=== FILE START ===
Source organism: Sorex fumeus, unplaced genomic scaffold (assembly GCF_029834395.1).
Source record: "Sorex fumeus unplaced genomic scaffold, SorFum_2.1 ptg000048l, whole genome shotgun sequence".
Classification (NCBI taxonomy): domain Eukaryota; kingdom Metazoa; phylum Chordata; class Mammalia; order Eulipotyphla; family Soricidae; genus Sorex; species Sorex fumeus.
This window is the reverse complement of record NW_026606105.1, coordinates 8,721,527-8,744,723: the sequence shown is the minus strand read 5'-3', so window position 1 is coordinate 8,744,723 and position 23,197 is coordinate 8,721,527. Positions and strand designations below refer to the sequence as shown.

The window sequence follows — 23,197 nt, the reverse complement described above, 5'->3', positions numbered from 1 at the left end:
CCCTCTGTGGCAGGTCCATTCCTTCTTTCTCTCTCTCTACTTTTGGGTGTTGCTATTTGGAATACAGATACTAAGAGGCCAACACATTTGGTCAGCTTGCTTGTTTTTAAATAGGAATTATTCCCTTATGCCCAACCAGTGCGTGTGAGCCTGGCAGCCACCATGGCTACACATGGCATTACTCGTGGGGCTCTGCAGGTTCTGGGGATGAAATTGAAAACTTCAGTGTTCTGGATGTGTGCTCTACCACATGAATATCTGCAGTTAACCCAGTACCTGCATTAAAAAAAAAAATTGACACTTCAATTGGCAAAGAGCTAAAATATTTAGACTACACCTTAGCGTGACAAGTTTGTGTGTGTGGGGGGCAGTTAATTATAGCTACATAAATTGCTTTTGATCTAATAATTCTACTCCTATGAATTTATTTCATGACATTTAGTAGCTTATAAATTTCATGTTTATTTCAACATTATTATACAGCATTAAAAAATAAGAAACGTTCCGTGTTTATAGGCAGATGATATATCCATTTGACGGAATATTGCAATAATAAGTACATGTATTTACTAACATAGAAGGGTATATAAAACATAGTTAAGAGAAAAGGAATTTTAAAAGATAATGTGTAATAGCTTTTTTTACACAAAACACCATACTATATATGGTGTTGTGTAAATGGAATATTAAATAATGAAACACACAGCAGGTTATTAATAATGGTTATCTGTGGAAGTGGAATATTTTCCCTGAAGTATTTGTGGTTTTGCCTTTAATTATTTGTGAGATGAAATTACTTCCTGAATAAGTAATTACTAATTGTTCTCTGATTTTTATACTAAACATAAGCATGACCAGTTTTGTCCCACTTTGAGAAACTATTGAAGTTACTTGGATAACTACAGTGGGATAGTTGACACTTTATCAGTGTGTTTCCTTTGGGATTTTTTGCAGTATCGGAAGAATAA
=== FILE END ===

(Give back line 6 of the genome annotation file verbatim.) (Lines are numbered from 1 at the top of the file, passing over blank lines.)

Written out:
CCCTCTGTGGCAGGTCCATTCCTTCTTTCTCTCTCTCTACTTTTGGGTGTTGCTATTTGGAATACAGATACTAAGAGGCCAACACATTTGGTCAGCTTGCTTGTTTTTAAATAGGAATTATTCCCTTATGCCCAACCAGTGCGTGTGAGCCTGGCAGCCACCATGGCTACACATGGCATTACTCGTGGGGCTCTGCAGGTTCTGGGGATGAAATTGAAAACTTCAGTGTTCTGGATGTGTGCTCTACCACATGAATATCTGCAGTTAACCCAGTACCTGCATTAAAAAAAAAAATTGACACTTCAATTGGCAAAGAGCTAAAATATTTAGACTACACCTTAGCGTGACAAGTTTGTGTGTGTGGGGGGCAGTTAATTATAGCTACATAAATTGCTTTTGATCTAATAATTCTACTCCTATGAATTTATTTCATGACATTTAGTAGCTTATAAATTTCATGTTTATTTCAACATTATTATACAGCATTAAAAAATAAGAAACGTTCCGTGTTTATAGGCAGATGATATATCCATTTGACGGAATATTGCAATAATAAGTACATGTATTTACTAACATAGAAGGGTATATAAAACATAGTTAAGAGAAAAGGAATTTTAAAAGATAATGTGTAATAGCTTTTTTTACACAAAACACCATACTATATATGGTGTTGTGTAAATGGAATATTAAATAATGAAACACACAGCAGGTTATTAATAATGGTTATCTGTGGAAGTGGAATATTTTCCCTGAAGTATTTGTGGTTTTGCCTTTAATTATTTGTGAGATGAAATTACTTCCTGAATAAGTAATTACTAATTGTTCTCTGATTTTTATACTAAACATAAGCATGACCAGTTTTGTCCCACTTTGAGAAACTATTGAAGTTACTTGGATAACTACAGTGGGATAGTTGACACTTTATCAGTGTGTTTCCTTTGGGATTTTTTGCAGTATCGGAAGAATAA